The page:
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Can antiparticles only be created in pair production? How/which laws of physics prohibit direct conversion of say an electron to a positron? A neutron to an antineutron?

I have seen a comment that it is thermodynamically impossible. True? How exactly? Any other ways it is theoretically impossible?

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    $\begingroup$ Changing an electron to a positron would contradict conservation of charge. $\endgroup$
    – Peter
    Jan 22 at 1:31
  • $\begingroup$ @Peter Yeah just figured that, so added about neutrons too. $\endgroup$
    – Greendrake
    Jan 22 at 1:31
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    $\begingroup$ The neutral $K$ meson oscillates between matter and antimatter, so what you are saying is not true in general. $\endgroup$
    – FrodCube
    Jan 22 at 1:37

2 Answers 2

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It depends on the particular kind of particle. Assuming the Standard Model holds, then:

  • Electrons can't convert to positrons because that would violate conservation of charge.
  • Neutrons can't convert to antineutrons because that would violate conservation of baryon number.
  • When permitted by conservation laws, any particle can and generally does convert to its antiparticle. Examples include neutral kaons, $D^0$ mesons, and $B^0$ mesons. Kaon oscillations in particular have been measured with exquisite sensitivity, and provide some of the strongest known constraints on physics beyond the Standard Model.
  • The story for neutrinos is more complicated, but to oversimplify it a bit, we still don't know whether they can or can't convert to their antineutrinos.
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    $\begingroup$ It's worth noting that electrons converting to positrons would also violate conservation of lepton number. $\endgroup$
    – Sandejo
    Jan 22 at 1:54
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    $\begingroup$ One should add that conservation laws have come from experimental observations and are as extra axioms to pick up from the general mathematical solutions of the model those solutions that fit data and observations. $\endgroup$
    – anna v
    Jan 22 at 5:06
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    $\begingroup$ @annav conservation laws are as experimental as theoretical: Noether's theorem is the basis for the latter. Also remember the drive to avoid Bohr's proposal about non-conservation of energy in beta decay that led Fermi to postulate existence of the neutrino. $\endgroup$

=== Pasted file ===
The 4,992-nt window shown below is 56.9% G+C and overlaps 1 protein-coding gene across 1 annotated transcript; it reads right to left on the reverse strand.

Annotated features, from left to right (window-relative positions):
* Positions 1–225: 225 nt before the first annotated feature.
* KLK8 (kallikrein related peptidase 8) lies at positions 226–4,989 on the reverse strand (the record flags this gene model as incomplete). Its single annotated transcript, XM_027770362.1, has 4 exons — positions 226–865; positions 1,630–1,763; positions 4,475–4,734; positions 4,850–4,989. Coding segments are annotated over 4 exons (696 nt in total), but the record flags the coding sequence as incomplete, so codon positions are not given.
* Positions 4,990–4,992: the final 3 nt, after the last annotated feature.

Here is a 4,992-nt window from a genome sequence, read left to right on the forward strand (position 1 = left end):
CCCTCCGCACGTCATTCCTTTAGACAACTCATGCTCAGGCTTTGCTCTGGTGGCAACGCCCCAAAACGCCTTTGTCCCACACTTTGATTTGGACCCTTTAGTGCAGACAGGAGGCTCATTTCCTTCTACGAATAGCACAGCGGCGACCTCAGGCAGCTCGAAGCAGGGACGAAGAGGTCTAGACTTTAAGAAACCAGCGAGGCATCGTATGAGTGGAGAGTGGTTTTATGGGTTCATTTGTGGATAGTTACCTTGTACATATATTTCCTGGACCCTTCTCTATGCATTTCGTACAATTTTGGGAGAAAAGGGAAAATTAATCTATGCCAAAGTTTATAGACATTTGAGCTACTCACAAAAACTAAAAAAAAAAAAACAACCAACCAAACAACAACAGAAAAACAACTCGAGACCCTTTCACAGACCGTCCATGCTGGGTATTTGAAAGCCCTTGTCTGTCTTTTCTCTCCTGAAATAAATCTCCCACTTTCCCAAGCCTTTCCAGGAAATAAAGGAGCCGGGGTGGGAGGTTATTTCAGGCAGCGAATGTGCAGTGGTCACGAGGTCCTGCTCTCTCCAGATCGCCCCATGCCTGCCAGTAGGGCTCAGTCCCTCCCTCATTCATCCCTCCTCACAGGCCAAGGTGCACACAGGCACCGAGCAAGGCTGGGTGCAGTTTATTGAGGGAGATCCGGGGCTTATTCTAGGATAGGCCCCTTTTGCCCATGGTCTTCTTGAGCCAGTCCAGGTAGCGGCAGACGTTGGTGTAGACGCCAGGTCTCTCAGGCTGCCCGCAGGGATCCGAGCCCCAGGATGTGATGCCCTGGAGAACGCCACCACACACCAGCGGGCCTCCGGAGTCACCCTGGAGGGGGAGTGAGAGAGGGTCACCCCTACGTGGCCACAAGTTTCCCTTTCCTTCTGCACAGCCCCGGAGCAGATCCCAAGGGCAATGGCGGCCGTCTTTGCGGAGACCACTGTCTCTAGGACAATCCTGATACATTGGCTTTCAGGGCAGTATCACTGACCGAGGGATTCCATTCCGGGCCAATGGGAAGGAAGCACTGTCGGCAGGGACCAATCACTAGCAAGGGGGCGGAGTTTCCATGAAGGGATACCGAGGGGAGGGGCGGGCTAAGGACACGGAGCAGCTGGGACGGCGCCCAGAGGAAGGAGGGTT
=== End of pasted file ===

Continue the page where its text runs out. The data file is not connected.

– Ruslan
    Jan 22 at 11:14
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    $\begingroup$ @Ruslan if it were not for the experiments, there would not be any of the known conservation laws , in my opinion. I know that the beauty of mathematics convinces many physicists that mathematics creates reality instead of mathematics models reality. $\endgroup$
    – anna v
    Jan 22 at 13:40
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    $\begingroup$ @annav experiments are just a bunch of numbers and techniques. All the logic that generalizes the patterns in these numbers and lets us declare "laws" is contained in the theory. So unless you have both experiments and theory, you won't have any laws, including those of conservation of anything. $\endgroup$
    – Ruslan
    Jan 22 at 13:49
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What prohibits a particular interaction from occurring are the applicable conservation laws which must be obeyed. In your two examples:

  1. The conversion of an electron to a positron would violate the law of conservation of charge, and would also violate conservation of lepton number, meaning the reaction $e^+\rightarrow e^-$ is forbidden.

  2. The conversion of a neutron to an antineutron, since baryon number is not conserved, $n\rightarrow \bar n$ is also forbidden.

You'll find that other interactions are allowed only if the relevant conservation laws are obeyed.

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